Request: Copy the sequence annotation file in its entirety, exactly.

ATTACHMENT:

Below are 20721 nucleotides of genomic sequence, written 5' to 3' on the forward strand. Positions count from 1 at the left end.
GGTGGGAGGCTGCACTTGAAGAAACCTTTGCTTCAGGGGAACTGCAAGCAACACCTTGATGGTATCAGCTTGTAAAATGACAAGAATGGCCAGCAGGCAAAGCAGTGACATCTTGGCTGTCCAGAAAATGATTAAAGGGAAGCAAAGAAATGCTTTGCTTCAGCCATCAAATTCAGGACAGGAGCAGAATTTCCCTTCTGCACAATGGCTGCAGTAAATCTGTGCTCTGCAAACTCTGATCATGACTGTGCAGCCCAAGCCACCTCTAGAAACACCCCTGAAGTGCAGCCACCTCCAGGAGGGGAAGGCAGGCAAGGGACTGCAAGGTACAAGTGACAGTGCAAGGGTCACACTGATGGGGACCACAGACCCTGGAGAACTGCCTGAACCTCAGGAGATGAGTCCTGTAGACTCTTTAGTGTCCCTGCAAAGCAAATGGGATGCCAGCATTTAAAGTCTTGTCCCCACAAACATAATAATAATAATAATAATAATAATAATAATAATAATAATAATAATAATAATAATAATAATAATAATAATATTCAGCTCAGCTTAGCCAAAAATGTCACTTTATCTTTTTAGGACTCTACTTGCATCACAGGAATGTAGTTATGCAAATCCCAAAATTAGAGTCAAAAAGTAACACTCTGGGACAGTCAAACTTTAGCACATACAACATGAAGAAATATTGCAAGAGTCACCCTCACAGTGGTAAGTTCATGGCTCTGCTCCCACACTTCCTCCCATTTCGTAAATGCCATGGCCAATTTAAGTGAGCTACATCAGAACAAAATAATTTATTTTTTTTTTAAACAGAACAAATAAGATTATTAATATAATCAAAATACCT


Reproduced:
Below are 20721 nucleotides of genomic sequence, written 5' to 3' on the forward strand. Positions count from 1 at the left end.
GGTGGGAGGCTGCACTTGAAGAAACCTTTGCTTCAGGGGAACTGCAAGCAACACCTTGATGGTATCAGCTTGTAAAATGACAAGAATGGCCAGCAGGCAAAGCAGTGACATCTTGGCTGTCCAGAAAATGATTAAAGGGAAGCAAAGAAATGCTTTGCTTCAGCCATCAAATTCAGGACAGGAGCAGAATTTCCCTTCTGCACAATGGCTGCAGTAAATCTGTGCTCTGCAAACTCTGATCATGACTGTGCAGCCCAAGCCACCTCTAGAAACACCCCTGAAGTGCAGCCACCTCCAGGAGGGGAAGGCAGGCAAGGGACTGCAAGGTACAAGTGACAGTGCAAGGGTCACACTGATGGGGACCACAGACCCTGGAGAACTGCCTGAACCTCAGGAGATGAGTCCTGTAGACTCTTTAGTGTCCCTGCAAAGCAAATGGGATGCCAGCATTTAAAGTCTTGTCCCCACAAACATAATAATAATAATAATAATAATAATAATAATAATAATAATAATAATAATAATAATAATAATAATAATAATATTCAGCTCAGCTTAGCCAAAAATGTCACTTTATCTTTTTAGGACTCTACTTGCATCACAGGAATGTAGTTATGCAAATCCCAAAATTAGAGTCAAAAAGTAACACTCTGGGACAGTCAAACTTTAGCACATACAACATGAAGAAATATTGCAAGAGTCACCCTCACAGTGGTAAGTTCATGGCTCTGCTCCCACACTTCCTCCCATTTCGTAAATGCCATGGCCAATTTAAGTGAGCTACATCAGAACAAAATAATTTATTTTTTTTTTAAACAGAACAAATAAGATTATTAATATAATCAAAATACCT